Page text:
Advertisement
YOU ARE HERE: LAT HomeCollections

DANCE | REVIEW

Perez is still a force of nature

September 13, 2004|Victoria Looseleaf | Special to The Times

Two months shy of his 75th birthday, postmodern icon Rudy Perez may be losing his eyesight but not his vision. In a program commemorating Sept. 11 on Saturday at Pasadena's Armory Center for the Arts, Perez again proved that his is a choreographic voice that continues to resonate. Nowhere was this more evident than in his 1982 work, "It Should Go Unsaid," set to Gavin Bryars' score, "Jesus' Blood Never Found Me."

Revisiting the solo, Perez, clad in a sleeveless, short black unitard (revealing his vulnerability), knee pads and red bandana, did not perform around an altar as he did originally but keenly made use of two white pedestals -- twin towers -- to create a searing piece of movement theater. A master of economy, Perez, his face a map of sorrows, stood between the pedestals looking up, before bending down on one knee, a supplication.

Each gambit was slow, decisive, unspeakably painful: One tower goes down as he leans on the other, before it too becomes a pyre. Eventually falling to the floor, Perez, with body convulsing and legs splayed, is a cipher of grief.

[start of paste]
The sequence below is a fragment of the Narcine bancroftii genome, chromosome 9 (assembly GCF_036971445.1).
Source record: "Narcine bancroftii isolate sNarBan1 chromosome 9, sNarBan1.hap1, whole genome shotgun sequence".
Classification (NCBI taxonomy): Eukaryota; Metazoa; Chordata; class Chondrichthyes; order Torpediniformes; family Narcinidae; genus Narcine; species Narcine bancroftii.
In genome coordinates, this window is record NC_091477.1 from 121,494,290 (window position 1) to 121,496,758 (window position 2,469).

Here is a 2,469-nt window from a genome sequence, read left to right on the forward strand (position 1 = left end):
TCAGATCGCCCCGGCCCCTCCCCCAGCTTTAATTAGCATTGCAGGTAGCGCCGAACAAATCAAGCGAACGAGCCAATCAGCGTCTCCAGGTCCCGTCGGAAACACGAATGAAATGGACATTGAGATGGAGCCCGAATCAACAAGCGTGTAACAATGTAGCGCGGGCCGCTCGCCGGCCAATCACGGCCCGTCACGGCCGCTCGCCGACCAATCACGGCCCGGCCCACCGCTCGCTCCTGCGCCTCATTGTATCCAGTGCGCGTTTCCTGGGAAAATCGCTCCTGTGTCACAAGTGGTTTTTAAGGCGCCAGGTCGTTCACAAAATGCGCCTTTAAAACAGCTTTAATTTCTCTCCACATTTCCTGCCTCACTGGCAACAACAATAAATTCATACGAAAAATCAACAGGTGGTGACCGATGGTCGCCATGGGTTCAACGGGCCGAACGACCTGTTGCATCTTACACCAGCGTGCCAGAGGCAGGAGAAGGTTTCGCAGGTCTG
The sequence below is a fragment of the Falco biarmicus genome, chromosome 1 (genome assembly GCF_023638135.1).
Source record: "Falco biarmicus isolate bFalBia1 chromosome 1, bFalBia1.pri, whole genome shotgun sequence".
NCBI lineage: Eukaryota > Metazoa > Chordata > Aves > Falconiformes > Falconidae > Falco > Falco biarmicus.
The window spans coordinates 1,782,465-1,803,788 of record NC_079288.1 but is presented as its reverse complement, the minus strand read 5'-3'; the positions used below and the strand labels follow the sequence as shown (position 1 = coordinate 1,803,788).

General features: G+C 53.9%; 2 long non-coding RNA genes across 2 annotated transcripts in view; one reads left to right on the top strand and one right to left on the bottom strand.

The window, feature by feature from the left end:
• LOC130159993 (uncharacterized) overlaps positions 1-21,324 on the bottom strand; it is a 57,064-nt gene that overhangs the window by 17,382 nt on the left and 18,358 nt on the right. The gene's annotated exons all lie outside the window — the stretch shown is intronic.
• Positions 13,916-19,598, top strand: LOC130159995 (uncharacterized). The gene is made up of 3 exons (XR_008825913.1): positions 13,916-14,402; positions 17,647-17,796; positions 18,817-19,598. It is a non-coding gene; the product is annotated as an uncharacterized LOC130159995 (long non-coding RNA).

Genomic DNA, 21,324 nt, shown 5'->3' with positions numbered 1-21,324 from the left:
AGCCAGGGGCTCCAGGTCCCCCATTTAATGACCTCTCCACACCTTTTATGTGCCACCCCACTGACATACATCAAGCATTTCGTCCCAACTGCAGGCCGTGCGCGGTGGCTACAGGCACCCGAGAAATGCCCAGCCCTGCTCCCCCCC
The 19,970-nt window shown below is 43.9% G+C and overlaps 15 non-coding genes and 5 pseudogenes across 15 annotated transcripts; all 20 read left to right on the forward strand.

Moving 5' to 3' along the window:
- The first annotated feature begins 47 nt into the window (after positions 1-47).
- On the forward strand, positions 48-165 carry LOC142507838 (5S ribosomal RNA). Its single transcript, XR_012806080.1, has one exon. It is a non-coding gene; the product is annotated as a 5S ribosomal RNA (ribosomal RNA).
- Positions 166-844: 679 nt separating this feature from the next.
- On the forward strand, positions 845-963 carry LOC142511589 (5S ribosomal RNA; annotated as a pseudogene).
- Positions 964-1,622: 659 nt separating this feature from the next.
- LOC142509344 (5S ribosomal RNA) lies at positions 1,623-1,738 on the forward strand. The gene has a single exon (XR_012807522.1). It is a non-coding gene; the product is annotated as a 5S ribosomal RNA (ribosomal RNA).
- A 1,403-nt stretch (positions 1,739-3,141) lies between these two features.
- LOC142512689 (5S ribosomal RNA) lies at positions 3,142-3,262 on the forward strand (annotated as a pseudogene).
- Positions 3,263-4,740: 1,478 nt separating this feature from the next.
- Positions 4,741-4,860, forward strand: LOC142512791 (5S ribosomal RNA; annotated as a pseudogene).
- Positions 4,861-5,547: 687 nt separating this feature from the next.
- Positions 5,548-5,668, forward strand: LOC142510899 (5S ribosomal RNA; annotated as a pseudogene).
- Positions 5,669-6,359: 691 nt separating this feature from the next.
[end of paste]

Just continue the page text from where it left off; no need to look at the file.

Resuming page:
"Take Your Alligator With You," the choreographer's whimsical a cappella work that premiered at New York's Judson Church in 1963, featured Anne and Jeff Grimaldo striking an array of playful poses: Anne brandished a cigarette; Jeff shadow boxed; together they faux fox-trotted, beaming, their shoes providing a soundscape of swooshes across the floor, before Jeff lifted Ann into his arms.

An intense Stefan Fabry performed "Equinox-Run," Perez' 1977 solo set to Steve Drews' synthesized score of engine-like sounds. In aviator goggles and a flight suit with a rope tied to his waist, Fabry executed sharply etched moves. From crouching and balancing on one leg to reaching skyward on his toes, an unseen force at the other end of the rope ultimately prohibited Fabry from breaking out in this study of isolation.

Also on the program: an insightful narration by longtime colleague Jacki Apple; and archival video clips and still images of Perez with his earlier dance companies, assembled by Severo Perez, whose documentary "Countdown: Reflections on a Life in Dance" will premiere in November at MOCA. A discussion and preview of Perez's latest work, "Double Play," which debuts next month, completed the bill, the new piece affirming that Perez, a 20th century pioneer, remains a choreographic powerhouse in this millennium as well.

Advertisement
Los Angeles Times Articles
|
|
|